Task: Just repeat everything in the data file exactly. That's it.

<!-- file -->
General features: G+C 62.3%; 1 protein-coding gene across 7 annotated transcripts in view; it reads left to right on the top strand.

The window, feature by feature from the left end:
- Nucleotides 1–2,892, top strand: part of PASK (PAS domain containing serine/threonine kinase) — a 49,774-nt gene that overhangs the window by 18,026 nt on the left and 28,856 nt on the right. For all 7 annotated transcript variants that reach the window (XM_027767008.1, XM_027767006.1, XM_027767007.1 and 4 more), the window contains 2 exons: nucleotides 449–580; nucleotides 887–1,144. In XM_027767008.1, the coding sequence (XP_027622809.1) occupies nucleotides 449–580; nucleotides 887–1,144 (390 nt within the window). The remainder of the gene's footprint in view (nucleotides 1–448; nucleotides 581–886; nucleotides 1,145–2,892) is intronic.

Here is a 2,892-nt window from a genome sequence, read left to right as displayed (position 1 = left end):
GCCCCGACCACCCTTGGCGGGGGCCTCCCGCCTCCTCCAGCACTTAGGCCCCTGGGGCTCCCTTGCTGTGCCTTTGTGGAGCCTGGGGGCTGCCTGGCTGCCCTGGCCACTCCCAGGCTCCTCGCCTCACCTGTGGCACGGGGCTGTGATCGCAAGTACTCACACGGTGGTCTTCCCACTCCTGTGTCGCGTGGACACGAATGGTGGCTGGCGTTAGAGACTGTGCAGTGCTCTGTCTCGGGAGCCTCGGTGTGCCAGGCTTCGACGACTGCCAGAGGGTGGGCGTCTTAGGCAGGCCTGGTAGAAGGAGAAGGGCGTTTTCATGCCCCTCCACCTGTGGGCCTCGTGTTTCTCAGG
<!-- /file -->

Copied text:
General features: G+C 62.3%; 1 protein-coding gene across 7 annotated transcripts in view; it reads left to right on the top strand.

The window, feature by feature from the left end:
- Nucleotides 1–2,892, top strand: part of PASK (PAS domain containing serine/threonine kinase) — a 49,774-nt gene that overhangs the window by 18,026 nt on the left and 28,856 nt on the right. For all 7 annotated transcript variants that reach the window (XM_027767008.1, XM_027767006.1, XM_027767007.1 and 4 more), the window contains 2 exons: nucleotides 449–580; nucleotides 887–1,144. In XM_027767008.1, the coding sequence (XP_027622809.1) occupies nucleotides 449–580; nucleotides 887–1,144 (390 nt within the window). The remainder of the gene's footprint in view (nucleotides 1–448; nucleotides 581–886; nucleotides 1,145–2,892) is intronic.

Here is a 2,892-nt window from a genome sequence, read left to right as displayed (position 1 = left end):
GCCCCGACCACCCTTGGCGGGGGCCTCCCGCCTCCTCCAGCACTTAGGCCCCTGGGGCTCCCTTGCTGTGCCTTTGTGGAGCCTGGGGGCTGCCTGGCTGCCCTGGCCACTCCCAGGCTCCTCGCCTCACCTGTGGCACGGGGCTGTGATCGCAAGTACTCACACGGTGGTCTTCCCACTCCTGTGTCGCGTGGACACGAATGGTGGCTGGCGTTAGAGACTGTGCAGTGCTCTGTCTCGGGAGCCTCGGTGTGCCAGGCTTCGACGACTGCCAGAGGGTGGGCGTCTTAGGCAGGCCTGGTAGAAGGAGAAGGGCGTTTTCATGCCCCTCCACCTGTGGGCCTCGTGTTTCTCAGG